Alex Hewko, 90, of Hatboro, an aircraft supply specialist and decorated World War II pilot, died May 28 at the Veterans Affairs Medical Center in West Palm Beach, Fla.
The son of Ukrainian immigrants, Mr. Hewko grew up with four sisters and four brothers in Northampton, Pa.
Rock from the town was pulverized into concrete in local factories and earned students at Northampton High School the nickname, "Konkrete Kids." Mr. Hewko played on the school's basketball, baseball, and football teams.
After his father lost a leg on the job at a concrete factory, Mr. Hewko helped support the family. From the time he was 12, he worked part time at a shirt factory, a hotel, and a bakery, his son Eric said. He was always enterprising, his son said, and traded his bicycle and $10 for his first car.
Mr. Hewko enlisted in the Navy two months before Pearl Harbor and played football for the team at the Naval Air Station in Jacksonville, Fla., before shipping to the South Pacific. His younger brothers followed him into the military. Wassyl, Ben, and John also joined the Navy; Peter enlisted in the Marine Corps.
Their mother's greatest fear was a government telegram, Mr. Hewko's sister Pauline Woyewodo told a USA Today reporter in 2002. "She used to skim the newspaper and hear bad news on the radio. She would just sit down and cry," said another sister, Stephanie Nederostek.
All five brothers survived the war. Two earned medals; three almost died. Mr. Hewko, a copilot on Navy PV-1 bombers attacking Japanese transports, was wounded in a forearm by ground fire during a raid and suffered internal injuries in a series of hard and crash landings. He received a Purple Heart and a Bronze Star. His brother Ben also was awarded a Purple Heart, after he crushed his right hand when his ship struck a mine during the Normandy invasion. John's ship was bombed, but he was uninjured.
After his discharge, Mr. Hewko played baseball for a St. Louis Cardinals farm team and in December 1945 joined the Navy's Aviation Supply Office in Philadelphia. He met Barbara Miller in the personnel office, and they married in 1951.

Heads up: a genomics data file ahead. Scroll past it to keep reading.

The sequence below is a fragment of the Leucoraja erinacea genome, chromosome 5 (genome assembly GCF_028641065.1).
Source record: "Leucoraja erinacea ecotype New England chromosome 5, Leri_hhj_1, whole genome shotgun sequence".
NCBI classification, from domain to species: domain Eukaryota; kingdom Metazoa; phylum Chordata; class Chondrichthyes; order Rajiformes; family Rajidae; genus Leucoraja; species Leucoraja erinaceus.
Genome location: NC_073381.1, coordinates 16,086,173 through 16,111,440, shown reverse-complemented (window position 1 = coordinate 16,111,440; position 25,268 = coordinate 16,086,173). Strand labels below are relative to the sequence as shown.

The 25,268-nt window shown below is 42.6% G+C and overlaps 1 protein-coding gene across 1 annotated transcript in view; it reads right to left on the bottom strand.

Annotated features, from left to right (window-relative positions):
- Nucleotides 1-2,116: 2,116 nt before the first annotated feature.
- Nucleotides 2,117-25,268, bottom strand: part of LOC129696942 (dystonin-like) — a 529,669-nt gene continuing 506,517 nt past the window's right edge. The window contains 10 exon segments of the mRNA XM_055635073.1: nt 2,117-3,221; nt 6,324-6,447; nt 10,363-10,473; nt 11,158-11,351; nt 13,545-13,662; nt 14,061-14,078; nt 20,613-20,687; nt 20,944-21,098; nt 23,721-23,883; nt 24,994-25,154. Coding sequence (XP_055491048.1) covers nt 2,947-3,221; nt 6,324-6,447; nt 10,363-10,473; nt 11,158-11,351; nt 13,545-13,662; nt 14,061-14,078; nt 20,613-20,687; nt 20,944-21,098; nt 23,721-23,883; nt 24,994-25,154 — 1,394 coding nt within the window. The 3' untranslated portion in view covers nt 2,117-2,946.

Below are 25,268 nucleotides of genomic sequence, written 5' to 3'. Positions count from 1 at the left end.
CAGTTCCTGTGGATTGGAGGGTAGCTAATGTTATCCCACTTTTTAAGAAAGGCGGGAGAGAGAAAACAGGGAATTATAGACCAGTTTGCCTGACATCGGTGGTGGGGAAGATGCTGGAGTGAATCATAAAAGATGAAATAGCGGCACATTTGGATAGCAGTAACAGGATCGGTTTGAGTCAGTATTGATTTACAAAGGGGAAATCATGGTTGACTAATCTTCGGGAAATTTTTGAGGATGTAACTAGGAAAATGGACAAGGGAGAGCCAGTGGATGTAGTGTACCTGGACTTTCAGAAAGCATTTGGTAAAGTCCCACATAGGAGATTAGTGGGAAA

At the Aviation Supply Center, Mr. Hewko became program director for the Navy's P-3 Orion. The maritime patrol aircraft was developed in the early 1960s by Lockheed Martin and was modified several times over 20 years. Mr. Hewko was an expert on the P3's components, including top-secret surveillance equipment, his son said. After he retired from the supply center in 1970, Mr. Hewko consulted for aerospace companies until the late 1990s.
For more than 20 years, while working and raising a family, he umpired and refereed local college baseball, basketball, and football games.
He followed his four sons' athletic careers at Upper Moreland High School, and when his three younger sons played football for the University of Florida, he and his wife drove from Hatboro to many home games. In the late 1980s, the couple bought a second home in Jupiter, Fla.
In recent years they enjoyed watching their grandchildren's sports games.
In addition to his wife and son Eric, Mr. Hewko is survived by sons Jon, Alex, and Robert; brothers Wassyl and John; sister Stephanie; and six grandchildren.
A memorial celebration was held Tuesday at Oceanview United Methodist Church in Juno Beach, Fla. Burial, with military honors and a flyover by a Navy P-3 Orion, was in South Florida National Cemetery, Lake Worth, Fla.